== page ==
SEARCH AND RESCUE DOGS
Text by Freddi Hetler and photo by Ben Mater (APNM)
September 11th. It's one of those dates that will always bring to mind where you were when you witnessed the destruction of the World Trade Center and the tremendous damage to the Pentagon. As hours became days and days, weeks, the world watched as common people performed uncommonly brave deeds.
"That's our job. That's what we do." Those were words spoken by an exhausted New York firefighter when asked how the men could enter those burning and collapsing towers. A week later on September 18, a team of 62 volunteers with the New Mexico Task Force One, along with four dogs certified in urban disaster search and rescue operations, arrived in Washington, D.C. to help with the recovery efforts at the Pentagon. The dogs were assigned the task of finding people buried beneath tons of rubble.
Lette Birn and her eight-year-old black Labrador Retriever, Guinness, were two of the Task Force members sent to the Pentagon. Guinness is trained to search in urban and wilderness situations, and for cadavers. The two have been training for years and this was a monumental assignment for them. Though no one was found alive, Guinness and the rest of the team were so effective at their jobs that they finished the assignment early and returned home on September 23.
For the search, Birn had to wear a special suit and respirator as protection against possible contaminants. As a result, she could not give clear, audible instructions to Guinness through the respirator. Guinness learned quickly that when he heard Birn's distorted voice, he needed to look at her and she successfully directed him with hand signals.
When asked what the high point of this assignment was, Birn answered that it was working as a team. All of the rescue personnel, the firefighters and others, became very close. The rescuers, who had been removing rubble by hand, piece by piece, learned to appreciate the dogs. The dogs could go directly to a spot and indicate they had found a victim. The rescuers could then dig in a specific spot. Birn says she would have loved to stay longer, but their assignment ended once the building was secured to the point that the FBI could take over.
Birn and Guinness are members of the Mountain Canine Corps (MC2), the Search and Rescue organization out of Los Alamos, one of the oldest groups of its kind in the United States. Michael Warren, the leader of MC2, says that this group certifies three specialties of Search and Rescue dogs: tracking, air scent and cadaver. His group trains twice a week with their dogs and they try to train under different conditions.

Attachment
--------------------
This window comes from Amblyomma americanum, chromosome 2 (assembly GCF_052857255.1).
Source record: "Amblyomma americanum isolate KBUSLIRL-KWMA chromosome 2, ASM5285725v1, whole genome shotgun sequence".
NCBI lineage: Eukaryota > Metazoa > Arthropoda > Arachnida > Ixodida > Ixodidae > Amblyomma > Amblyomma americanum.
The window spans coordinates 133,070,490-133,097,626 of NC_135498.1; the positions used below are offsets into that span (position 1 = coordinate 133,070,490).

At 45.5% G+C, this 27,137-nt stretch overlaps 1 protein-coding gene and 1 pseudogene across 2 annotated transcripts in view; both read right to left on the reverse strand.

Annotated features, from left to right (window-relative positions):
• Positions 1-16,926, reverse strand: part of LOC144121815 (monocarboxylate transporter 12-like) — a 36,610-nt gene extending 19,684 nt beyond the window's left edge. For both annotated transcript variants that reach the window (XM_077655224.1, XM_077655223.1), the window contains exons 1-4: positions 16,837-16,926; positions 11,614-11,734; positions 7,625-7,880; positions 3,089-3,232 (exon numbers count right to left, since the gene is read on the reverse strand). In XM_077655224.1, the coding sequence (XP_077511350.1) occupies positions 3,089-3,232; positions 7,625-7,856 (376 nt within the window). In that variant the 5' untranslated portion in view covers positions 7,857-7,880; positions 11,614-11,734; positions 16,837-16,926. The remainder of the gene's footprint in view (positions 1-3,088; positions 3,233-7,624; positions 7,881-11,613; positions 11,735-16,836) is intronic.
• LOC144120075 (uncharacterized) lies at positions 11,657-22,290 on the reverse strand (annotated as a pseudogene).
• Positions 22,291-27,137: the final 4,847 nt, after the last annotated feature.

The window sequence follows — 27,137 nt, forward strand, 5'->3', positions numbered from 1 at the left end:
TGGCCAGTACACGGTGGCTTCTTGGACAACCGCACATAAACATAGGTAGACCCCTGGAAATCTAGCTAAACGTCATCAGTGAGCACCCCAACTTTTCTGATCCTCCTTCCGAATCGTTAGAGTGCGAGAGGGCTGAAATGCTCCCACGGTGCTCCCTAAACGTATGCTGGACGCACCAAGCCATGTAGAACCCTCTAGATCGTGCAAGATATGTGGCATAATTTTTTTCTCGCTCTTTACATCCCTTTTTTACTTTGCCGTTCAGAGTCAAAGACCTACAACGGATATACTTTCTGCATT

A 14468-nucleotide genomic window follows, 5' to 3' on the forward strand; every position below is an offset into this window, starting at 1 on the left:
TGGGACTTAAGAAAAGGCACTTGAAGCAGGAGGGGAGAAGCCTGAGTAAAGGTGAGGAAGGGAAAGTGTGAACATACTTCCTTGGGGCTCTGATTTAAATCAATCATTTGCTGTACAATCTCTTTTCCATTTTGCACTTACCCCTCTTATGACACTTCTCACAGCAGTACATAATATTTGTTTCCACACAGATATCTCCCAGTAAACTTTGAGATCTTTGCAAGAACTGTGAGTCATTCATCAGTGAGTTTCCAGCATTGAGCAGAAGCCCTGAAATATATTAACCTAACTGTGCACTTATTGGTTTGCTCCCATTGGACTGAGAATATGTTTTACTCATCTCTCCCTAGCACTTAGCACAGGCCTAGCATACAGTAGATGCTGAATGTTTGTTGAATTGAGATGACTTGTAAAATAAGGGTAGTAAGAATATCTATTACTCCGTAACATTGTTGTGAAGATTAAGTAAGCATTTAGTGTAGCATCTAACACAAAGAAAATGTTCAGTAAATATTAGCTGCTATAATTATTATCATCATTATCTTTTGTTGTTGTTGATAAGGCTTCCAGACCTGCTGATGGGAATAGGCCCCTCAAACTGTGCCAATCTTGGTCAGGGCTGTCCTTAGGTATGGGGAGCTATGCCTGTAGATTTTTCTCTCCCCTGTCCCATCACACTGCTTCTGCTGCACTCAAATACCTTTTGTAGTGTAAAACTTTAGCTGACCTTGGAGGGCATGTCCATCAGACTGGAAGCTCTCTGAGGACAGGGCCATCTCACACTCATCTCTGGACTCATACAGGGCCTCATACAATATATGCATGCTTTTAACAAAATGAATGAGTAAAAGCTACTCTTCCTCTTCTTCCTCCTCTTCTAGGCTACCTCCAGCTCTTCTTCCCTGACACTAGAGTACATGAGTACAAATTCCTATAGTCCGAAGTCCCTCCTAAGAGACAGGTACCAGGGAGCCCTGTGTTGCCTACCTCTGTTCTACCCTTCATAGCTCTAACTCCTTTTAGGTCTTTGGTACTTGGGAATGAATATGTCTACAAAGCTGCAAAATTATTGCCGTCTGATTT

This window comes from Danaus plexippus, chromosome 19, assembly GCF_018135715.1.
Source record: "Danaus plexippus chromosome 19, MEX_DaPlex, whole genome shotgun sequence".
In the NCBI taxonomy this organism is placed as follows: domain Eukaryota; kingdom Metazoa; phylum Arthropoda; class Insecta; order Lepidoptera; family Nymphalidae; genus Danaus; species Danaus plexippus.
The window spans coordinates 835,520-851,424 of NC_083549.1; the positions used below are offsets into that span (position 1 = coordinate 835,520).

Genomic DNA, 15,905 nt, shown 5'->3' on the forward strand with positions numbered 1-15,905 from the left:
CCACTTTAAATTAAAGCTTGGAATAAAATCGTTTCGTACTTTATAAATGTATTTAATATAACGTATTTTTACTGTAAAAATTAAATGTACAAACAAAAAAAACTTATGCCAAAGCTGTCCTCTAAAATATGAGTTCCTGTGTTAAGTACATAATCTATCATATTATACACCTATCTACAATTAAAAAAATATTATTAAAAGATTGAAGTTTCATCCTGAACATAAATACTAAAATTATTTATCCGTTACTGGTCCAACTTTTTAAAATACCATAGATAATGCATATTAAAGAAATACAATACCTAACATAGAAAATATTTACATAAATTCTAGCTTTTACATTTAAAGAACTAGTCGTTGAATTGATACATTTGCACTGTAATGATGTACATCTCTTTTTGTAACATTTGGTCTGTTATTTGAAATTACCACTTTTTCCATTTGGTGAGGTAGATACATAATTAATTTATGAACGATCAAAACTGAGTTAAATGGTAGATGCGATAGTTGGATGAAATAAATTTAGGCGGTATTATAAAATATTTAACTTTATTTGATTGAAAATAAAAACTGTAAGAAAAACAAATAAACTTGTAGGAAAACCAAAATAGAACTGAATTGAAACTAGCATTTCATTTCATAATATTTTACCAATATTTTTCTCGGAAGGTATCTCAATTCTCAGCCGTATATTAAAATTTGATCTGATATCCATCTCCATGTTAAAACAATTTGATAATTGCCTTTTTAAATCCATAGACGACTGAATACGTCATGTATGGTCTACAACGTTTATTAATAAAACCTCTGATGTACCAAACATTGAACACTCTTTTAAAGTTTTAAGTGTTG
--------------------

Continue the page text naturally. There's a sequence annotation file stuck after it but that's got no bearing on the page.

Guardian/Trainer Lette Birn, State Senator Mary Jane Garcia, Guinness, Animal Advocate/Actress Ali MacGraw, Sage, and Guardian/Trainer Diane Whetsel compare notes at the 2001 APNM Milagro Awards.
Dogs used in search and rescue work are trained for specific tasks. Air scenting dogs are used to search for missing persons who might have wandered off a short distance and become lost, or people who may be trapped. Depending upon the conditions, these dogs can pick up a scent in the air over a quarter-mile away. They can find people who are buried beneath rubble or even victims under water. Tracking dogs can follow the tracks of someone by following where that person went. These dogs are used for people who may have gotten lost and for criminal investigations. Mantrackers are dogs who can be given something to sniff that came from the person for whom they are searching. They can differentiate between "their" person and others in a populated area. Cadaver dogs are trained to search for bodies, either above or below ground.
Dogs are perfect for search and rescue since they are very smart, bond closely with their human, and can be trained to communicate their find. Their sense of smell can be 100,000 times better than a human's, according to experts. Dogs capture the scent from a human from the microscopic tissue particles that each of us continually sheds. These particles become airborne and disburse the scent through the air like a cloud of smoke.
Birn explains that a good dog is one with the right temperament, not a specific breed, though the pug-faced dogs do not have the best senses of smell. A good dog needs to be one that will search by smell, not sight, and not give up until the object of the search is found. Dogs who weigh between 40 to 70 pounds are about the right size, states Birn. Guinness is large, weighing in at about 90 pounds.
During training, the dogs are taught small skills. Each skill is rewarded until it becomes a multi-step task. Whatever the individual dog likes as a reward, he or she gets once on the job. Guinness's reward is to play tug with a tennis ball on rope.
The dogs need to train under different conditions. Birn has taken Guinness to California to climb over rubble, and has flown him to Austria to train, just to see how they do things over there. She takes him for daily walks and has him walk over different textures that she might find, such as cattle guards or rocks.
Birn says all of the dogs who worked with the Task Force at the Pentagon were amazing. Two were young. All had to spend time around noisy airplanes, in unfamiliar surroundings, in a bombed out building, and had go through decontamination, yet none of them ever flinched or became stressed. Her pride in these 4-legged professionals was very apparent in her voice. The dogs' attitude seemed to be, That's our job. That's what we do.
Freddi Hetler is a writer who lives in Eldorado, south of Santa Fe with her husband, six dogs, and four cats. In her spare time she volunteers for the Santa Fe Animal Shelter & Humane Society and the El Dorado Fire and Rescue Service.
A door is what a dog is perpetually on the wrong side of.
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